Childs, Banks bring the saxophone to center stage, with a dose of poetic inspiration

by Ken Smith

Forget for a moment that the saxophone was invented in the mid-1850s for the symphony orchestra, or that Berlioz included the instrument in his Treatise on Orchestration (and more importantly, in several of his scores). Whenever saxophonist Steven Banks appears on the concert stage, audiences still often feel a sense of displacement. “I could be up there playing Bach and people will still think it’s jazz just because I’m holding a saxophone,” he says. “Some people have no other frame of reference.” Although he did minor in jazz studies as an undergraduate, Banks had already been introduced to the instrument’s classical potential as a high school junior at the North Carolina School for the Arts, where he studied with Taimur Sullivan of the PRISM Quartet. “I love the spontaneity of jazz, but I also love being able to create that spontaneity through careful planning,” he says with a laugh.

Saxophonist Steven Banks Credit: Chris Lee

A case in point is Banks’ debut commissioning project, initiated by Young Concert Artists (YCA) shortly after he won the YCA auditions in 2019. “Saxophonists do have a wide range of repertoire, but it’s mostly stuff people don’t know, by composers people don’t play,” he says. “To have any relevance, you need to commission new works.”

Banks tapped Billy Childs, who first came to prominence as a jazz pianist with Freddie Hubbard in the late 1970s. Childs, though, had studied composition at USC with Robert Linn, a student of Milhaud, putting him well within the European classical tradition. Banks’ introduction to Childs’ music, in fact, had been a recording of his string quartets. “I felt a real synergy between Billy’s career and the saxophone, both starting in the classical world but getting known through jazz,” he says.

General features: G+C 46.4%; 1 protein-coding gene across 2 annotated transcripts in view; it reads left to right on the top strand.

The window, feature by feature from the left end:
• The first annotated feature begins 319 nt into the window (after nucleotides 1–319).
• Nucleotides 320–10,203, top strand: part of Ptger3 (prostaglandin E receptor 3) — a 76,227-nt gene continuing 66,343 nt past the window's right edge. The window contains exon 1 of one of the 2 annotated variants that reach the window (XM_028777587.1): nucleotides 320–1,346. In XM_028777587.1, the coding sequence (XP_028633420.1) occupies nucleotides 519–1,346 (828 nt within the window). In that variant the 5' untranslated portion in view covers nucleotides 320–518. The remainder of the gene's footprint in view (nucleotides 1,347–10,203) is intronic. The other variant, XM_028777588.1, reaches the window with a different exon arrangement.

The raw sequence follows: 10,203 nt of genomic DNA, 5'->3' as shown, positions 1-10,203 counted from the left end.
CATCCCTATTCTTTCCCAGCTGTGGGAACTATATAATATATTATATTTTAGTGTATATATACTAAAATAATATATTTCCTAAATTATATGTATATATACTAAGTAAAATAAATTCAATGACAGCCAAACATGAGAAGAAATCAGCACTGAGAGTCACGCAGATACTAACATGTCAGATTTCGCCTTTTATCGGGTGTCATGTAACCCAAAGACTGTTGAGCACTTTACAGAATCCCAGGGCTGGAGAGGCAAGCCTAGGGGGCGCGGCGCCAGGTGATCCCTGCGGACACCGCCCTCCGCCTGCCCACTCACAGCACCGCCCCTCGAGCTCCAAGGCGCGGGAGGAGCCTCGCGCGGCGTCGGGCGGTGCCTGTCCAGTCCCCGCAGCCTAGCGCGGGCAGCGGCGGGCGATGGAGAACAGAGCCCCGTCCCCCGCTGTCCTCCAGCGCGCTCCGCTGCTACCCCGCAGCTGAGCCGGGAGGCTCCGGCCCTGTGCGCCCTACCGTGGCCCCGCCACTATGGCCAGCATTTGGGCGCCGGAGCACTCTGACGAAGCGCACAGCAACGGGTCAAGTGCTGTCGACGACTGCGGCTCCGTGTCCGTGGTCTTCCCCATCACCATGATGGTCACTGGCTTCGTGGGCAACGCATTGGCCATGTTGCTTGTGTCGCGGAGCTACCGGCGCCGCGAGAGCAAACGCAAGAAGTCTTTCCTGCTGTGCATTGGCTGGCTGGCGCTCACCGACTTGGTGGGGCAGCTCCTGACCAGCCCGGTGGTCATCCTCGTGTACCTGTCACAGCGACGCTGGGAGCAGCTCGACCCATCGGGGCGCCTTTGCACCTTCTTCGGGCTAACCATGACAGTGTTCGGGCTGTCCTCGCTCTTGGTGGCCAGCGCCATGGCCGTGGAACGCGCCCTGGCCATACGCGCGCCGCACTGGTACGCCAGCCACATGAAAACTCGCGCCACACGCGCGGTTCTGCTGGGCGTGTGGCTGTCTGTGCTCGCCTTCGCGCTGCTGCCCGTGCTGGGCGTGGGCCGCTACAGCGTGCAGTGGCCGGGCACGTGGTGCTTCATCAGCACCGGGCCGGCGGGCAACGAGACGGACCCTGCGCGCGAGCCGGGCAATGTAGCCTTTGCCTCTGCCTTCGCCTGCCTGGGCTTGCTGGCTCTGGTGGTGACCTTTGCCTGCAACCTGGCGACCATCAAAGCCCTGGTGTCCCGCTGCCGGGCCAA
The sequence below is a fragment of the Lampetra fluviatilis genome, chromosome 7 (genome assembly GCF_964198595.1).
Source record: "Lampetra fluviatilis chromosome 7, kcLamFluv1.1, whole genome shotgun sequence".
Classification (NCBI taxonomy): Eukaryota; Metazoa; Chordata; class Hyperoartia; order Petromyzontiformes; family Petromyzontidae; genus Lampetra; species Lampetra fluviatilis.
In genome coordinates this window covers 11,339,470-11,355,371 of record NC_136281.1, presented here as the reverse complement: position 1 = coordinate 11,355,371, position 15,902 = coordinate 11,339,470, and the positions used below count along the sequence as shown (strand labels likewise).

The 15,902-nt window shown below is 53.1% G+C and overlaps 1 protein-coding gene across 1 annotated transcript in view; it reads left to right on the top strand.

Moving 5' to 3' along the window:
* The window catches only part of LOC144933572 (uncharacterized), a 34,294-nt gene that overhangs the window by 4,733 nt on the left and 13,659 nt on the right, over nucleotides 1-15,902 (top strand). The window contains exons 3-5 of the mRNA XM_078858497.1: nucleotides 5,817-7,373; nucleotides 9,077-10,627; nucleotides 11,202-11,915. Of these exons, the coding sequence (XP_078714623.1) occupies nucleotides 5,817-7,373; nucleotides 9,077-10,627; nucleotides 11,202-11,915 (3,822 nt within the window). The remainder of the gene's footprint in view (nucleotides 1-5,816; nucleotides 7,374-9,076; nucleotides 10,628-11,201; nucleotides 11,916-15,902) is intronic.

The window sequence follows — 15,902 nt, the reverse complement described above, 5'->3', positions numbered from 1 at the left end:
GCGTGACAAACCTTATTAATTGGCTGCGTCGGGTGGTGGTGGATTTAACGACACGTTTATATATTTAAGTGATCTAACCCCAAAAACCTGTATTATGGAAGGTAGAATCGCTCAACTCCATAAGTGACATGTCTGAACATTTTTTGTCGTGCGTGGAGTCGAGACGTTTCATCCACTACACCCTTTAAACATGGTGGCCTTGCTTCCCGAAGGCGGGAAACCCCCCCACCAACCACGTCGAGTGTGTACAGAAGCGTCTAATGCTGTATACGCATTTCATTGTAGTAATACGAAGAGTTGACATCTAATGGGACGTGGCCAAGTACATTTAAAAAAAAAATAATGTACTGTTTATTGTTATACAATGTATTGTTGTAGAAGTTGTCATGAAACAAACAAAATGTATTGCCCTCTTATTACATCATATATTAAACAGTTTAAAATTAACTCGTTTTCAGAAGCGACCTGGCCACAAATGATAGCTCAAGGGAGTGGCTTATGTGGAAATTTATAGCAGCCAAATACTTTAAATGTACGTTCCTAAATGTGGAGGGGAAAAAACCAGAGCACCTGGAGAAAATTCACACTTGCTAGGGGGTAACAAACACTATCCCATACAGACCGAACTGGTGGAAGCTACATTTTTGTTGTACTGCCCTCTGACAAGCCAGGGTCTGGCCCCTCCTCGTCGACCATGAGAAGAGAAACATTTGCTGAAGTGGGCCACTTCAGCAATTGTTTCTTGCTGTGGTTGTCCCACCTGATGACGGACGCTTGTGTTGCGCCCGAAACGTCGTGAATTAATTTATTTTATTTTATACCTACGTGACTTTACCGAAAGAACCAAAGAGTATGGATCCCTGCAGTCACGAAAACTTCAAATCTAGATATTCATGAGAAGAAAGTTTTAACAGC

Composer Billy Childs Credit: Raj Naik

“I’ve written extensively for saxophone in small-group settings but never an extended piece,” says Childs, who agreed to the collaboration after seeing Banks’ YouTube videos and TED Talk. “For a Black saxophonist to commission a Black composer for a concerto is pretty unusual.”

That also helped dictate the subject matter. “I didn’t want to direct Billy too much because, as a composer myself, I know the biggest source of writer’s block is having to write something specific,” says Banks. “But we started with the idea that poetry could inspire each movement.”

“In my mind, Ravel’s Gaspard de la nuit is one of the best things ever written, with three poems, each setting the stage for a movement,” Childs adds. “Then I started thinking about Samuel Barber’s First Symphony, how he interweaves many motives into a seamless whole.”

Childs’ Concerto for Saxophone and Orchestra, which Ramón Tebar conducts with the CSO on April 15 and 16, rather splits the difference, fusing three diverse poetic voices—Nayyirah Waheed’s “Africa’s Lament,” Claude McKay’s “If We Must Die” and Maya Angelou’s “And Still I Rise”—into a storyline recounting the Black experience in America, from the slave trade through the civil rights movement.

Dr. Maya Angelou with Music Director Louis Langrée after the November 2013 performance of Aaron Copland’s Lincoln PortaitCredit: Mark Lyons

Banks will be touring with Childs’ concerto for another two years, for performances with the work’s 10 commissioning partners. “I want to cement the saxophone’s classical future with music written by the composers at the center of today’s classical music,” he says. “But because Billy is so well known as a jazz figure, a lot of people from that world might come into the concert hall and have their eyes opened.”

Read the CSO Feature Story, "Revisiting Old Landmarks and Making New Discoveries."